The Prince


The Prince, written by Niccolo Machiavelli, is one of the


first examinations of politics and science from a purely scientific and rational perspective. Machiavelli theorizes that the state is only created if the people cooperate and work to maintain it. The state is also one of manís greatest endeavors, and the state takes precedence over everything else. The state should be oneís primary focus, and maintaining the sovereignty of the state oneís most vital concern. The state is founded on the power of its military. Therefore, a strong military is vital to maintaining the state. Machiavelli believes that men respect power, but they will take advantage of kindness. He believes that when given the opportunity one must destroy completely, because if one does not he will certainly be destroyed. The prince should lead the military, and he has to be intelligent. An effective politician can make quick and intelligent choices about the problems that constantly arise before him. He must also have virtue, which means he is strong, confident, talented, as well as smart. A prince cannot be uncertain, because uncertainty is a sign of weakness.


Fortune controls half of humanís actions, and manís will control the other half. Virtue is the best defense for fortune, and virtue must be used in order to keep fortune in check. The prince must take advantage of situations based solely on if it is best for the state. He should choose his decisions based on contemporary and historical examples. A prince cannot consider whether his acts are moral or immoral, and he instead must act in an unbiased manner for the state. Also, it does not matter how the state achieves its goals, as long as these goals are achieved. Finally, regardless of the personal morality involved, the prince should be praised if he does good for the state and berated if he hurts the state. Machiavelliís principles have widespread influence, and they are quite similar to some of Thomas Hobbes ideas in Leviathan.


Machiavelli has a very low opinion of the people throughout history. In general, he feels that men are "ungrateful, fickle, liars, and deceiver." "They shun danger and are greedy for profit; while you treat them well, they are yours. They would shed their blood for you Ö but when you are in danger they turn against you." Machiavelli basically has little respect for the people, and he feels as though they have not earned much either. He uses this as justification for the use of fear in order to control people. He also feels that men are "wretched creatures who would not keep their word to you, you need not keep your word to them." This sense of fairness justifies breaking oneís word to men. Machiavelli also writes about how hard it must be for a prince to stay virtuous. He concludes that with so many wretched men around virtue is hard to create in oneself. "The fact is that a man who wants to act virtuously in every way necessarily comes to grief among so many who are not virtuous." Overall, Machiavelli is very pessimistic about the abilities of the people. He feels that after examining people through history, his conclusions of wretched men are correct.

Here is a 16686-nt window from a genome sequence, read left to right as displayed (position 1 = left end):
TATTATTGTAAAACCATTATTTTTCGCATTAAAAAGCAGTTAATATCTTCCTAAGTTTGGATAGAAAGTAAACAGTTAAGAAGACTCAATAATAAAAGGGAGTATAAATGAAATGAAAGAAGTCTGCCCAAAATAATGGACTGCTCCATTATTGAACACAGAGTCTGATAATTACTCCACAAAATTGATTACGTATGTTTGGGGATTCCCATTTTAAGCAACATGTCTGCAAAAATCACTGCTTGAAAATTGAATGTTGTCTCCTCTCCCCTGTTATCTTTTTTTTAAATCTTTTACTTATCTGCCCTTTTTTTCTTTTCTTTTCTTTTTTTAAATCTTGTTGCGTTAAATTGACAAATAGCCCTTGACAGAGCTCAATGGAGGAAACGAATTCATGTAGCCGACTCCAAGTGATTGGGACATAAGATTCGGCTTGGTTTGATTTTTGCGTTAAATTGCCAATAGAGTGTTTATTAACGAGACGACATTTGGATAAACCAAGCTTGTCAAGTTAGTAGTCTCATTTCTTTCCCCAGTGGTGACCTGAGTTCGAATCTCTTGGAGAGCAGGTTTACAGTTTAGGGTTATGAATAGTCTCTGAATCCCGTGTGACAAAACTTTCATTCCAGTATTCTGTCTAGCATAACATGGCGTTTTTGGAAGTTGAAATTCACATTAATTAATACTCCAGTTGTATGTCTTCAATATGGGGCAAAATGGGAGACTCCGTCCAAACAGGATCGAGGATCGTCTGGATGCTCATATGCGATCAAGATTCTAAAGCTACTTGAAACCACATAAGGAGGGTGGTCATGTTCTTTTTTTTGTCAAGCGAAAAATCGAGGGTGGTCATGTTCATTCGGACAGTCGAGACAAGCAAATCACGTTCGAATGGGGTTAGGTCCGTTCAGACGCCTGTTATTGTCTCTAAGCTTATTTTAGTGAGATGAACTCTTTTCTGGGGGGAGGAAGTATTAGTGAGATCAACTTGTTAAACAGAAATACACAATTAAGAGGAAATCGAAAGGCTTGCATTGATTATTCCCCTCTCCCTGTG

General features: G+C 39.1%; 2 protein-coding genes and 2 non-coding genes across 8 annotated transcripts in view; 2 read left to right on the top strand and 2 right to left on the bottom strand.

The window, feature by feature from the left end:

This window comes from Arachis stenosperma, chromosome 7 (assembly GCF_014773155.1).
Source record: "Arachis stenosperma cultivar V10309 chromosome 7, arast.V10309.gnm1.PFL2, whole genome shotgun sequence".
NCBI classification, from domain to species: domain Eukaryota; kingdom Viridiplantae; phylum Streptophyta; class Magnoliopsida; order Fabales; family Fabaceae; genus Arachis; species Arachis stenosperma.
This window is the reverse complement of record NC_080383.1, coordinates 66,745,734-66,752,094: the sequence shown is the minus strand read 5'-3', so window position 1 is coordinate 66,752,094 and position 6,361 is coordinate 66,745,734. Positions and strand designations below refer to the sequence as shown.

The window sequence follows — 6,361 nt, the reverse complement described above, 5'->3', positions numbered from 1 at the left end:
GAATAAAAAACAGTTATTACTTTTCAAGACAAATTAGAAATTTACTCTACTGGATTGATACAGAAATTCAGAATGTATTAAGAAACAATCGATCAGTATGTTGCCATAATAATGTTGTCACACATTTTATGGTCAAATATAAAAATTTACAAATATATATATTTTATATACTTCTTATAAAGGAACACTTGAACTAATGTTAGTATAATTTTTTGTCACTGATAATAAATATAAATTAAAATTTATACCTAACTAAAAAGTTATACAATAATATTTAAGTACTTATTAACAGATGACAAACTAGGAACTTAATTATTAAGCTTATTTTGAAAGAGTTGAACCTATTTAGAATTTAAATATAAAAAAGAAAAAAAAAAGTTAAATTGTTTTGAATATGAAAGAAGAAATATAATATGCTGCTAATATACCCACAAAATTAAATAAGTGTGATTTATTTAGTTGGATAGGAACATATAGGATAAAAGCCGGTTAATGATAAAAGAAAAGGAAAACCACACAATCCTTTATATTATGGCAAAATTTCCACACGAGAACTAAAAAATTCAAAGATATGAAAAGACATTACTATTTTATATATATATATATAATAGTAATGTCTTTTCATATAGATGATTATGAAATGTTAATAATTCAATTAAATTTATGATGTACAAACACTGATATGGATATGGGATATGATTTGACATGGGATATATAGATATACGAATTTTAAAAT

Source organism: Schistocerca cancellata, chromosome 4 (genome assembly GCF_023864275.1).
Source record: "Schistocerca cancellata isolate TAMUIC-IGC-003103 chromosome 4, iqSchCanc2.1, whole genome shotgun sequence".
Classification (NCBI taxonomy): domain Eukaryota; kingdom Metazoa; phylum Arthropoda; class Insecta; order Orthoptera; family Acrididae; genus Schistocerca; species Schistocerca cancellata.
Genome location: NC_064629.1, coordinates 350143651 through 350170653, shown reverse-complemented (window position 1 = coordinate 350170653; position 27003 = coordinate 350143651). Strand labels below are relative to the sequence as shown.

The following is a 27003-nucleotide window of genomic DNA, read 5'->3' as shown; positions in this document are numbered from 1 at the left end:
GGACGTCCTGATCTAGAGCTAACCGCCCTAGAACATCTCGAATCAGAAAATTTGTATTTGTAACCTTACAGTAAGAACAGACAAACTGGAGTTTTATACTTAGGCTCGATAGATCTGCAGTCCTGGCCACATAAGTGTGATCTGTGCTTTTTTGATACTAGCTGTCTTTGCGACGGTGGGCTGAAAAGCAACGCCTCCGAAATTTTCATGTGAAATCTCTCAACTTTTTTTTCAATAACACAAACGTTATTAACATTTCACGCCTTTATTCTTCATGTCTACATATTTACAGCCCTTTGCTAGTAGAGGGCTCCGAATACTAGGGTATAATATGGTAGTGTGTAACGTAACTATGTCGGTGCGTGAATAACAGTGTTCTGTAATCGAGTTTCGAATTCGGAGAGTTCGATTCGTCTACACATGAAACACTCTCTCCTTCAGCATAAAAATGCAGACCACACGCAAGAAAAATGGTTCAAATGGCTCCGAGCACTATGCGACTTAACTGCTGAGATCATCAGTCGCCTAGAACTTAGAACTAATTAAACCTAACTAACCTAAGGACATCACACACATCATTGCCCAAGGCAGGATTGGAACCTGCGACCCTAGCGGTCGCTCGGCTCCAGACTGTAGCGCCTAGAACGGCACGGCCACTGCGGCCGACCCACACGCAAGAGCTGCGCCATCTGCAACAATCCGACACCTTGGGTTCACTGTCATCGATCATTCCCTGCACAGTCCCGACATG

Machiavelli tells us that the sovereign must take whatever action is necessary to maintain order in society. In time this will result in the most compassionate choice too. Machiavelli explains that, Cesare Borgia, by using cruelty was able to achieve order and obedience in Romangna. This contrast with the inaction of the Florentines, who allowed internal conflict to develop in Pistoia, resulting in devastation of the city. Therefore, a number of highly visible executions can be a very effective means of controlling the people and in preventing a major out break of violence and murder. Machiavelli also cites the tremendous military successes of Hannibal. Even though Hannibal led an army of different races over foreign soil, he never had any dissension because of his reputation of extreme cruelty. Machiavelli further concludes that it is difficult to be loved and feared simultaneously. Hence, one should always prefer to be feared than to be loved. During adverse times, the fear of punishment is far more effective in maintaining control than depending peopleís goodwill